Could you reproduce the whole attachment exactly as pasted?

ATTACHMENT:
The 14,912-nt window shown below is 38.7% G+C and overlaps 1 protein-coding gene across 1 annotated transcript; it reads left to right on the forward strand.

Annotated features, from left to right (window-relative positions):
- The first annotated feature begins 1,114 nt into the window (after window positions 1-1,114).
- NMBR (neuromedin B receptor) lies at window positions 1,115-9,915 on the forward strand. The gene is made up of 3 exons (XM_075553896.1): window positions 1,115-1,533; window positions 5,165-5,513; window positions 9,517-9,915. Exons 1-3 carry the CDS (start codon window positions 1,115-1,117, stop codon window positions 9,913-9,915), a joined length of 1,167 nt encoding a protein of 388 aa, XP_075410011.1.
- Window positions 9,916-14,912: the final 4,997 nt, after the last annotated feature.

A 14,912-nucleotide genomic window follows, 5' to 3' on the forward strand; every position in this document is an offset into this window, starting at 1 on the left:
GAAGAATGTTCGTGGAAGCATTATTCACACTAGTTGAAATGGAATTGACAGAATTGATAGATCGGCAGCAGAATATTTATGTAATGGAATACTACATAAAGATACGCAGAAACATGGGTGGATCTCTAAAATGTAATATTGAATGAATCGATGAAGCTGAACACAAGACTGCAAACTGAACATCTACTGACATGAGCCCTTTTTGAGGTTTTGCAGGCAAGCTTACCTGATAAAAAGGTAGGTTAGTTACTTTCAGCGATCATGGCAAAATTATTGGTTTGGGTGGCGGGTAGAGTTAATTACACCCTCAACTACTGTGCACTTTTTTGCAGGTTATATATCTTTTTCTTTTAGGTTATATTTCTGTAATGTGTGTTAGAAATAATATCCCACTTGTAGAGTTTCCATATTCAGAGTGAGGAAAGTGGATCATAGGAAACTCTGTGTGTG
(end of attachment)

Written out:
The 14,912-nt window shown below is 38.7% G+C and overlaps 1 protein-coding gene across 1 annotated transcript; it reads left to right on the forward strand.

Annotated features, from left to right (window-relative positions):
- The first annotated feature begins 1,114 nt into the window (after window positions 1-1,114).
- NMBR (neuromedin B receptor) lies at window positions 1,115-9,915 on the forward strand. The gene is made up of 3 exons (XM_075553896.1): window positions 1,115-1,533; window positions 5,165-5,513; window positions 9,517-9,915. Exons 1-3 carry the CDS (start codon window positions 1,115-1,117, stop codon window positions 9,913-9,915), a joined length of 1,167 nt encoding a protein of 388 aa, XP_075410011.1.
- Window positions 9,916-14,912: the final 4,997 nt, after the last annotated feature.

A 14,912-nucleotide genomic window follows, 5' to 3' on the forward strand; every position in this document is an offset into this window, starting at 1 on the left:
GAAGAATGTTCGTGGAAGCATTATTCACACTAGTTGAAATGGAATTGACAGAATTGATAGATCGGCAGCAGAATATTTATGTAATGGAATACTACATAAAGATACGCAGAAACATGGGTGGATCTCTAAAATGTAATATTGAATGAATCGATGAAGCTGAACACAAGACTGCAAACTGAACATCTACTGACATGAGCCCTTTTTGAGGTTTTGCAGGCAAGCTTACCTGATAAAAAGGTAGGTTAGTTACTTTCAGCGATCATGGCAAAATTATTGGTTTGGGTGGCGGGTAGAGTTAATTACACCCTCAACTACTGTGCACTTTTTTGCAGGTTATATATCTTTTTCTTTTAGGTTATATTTCTGTAATGTGTGTTAGAAATAATATCCCACTTGTAGAGTTTCCATATTCAGAGTGAGGAAAGTGGATCATAGGAAACTCTGTGTGTG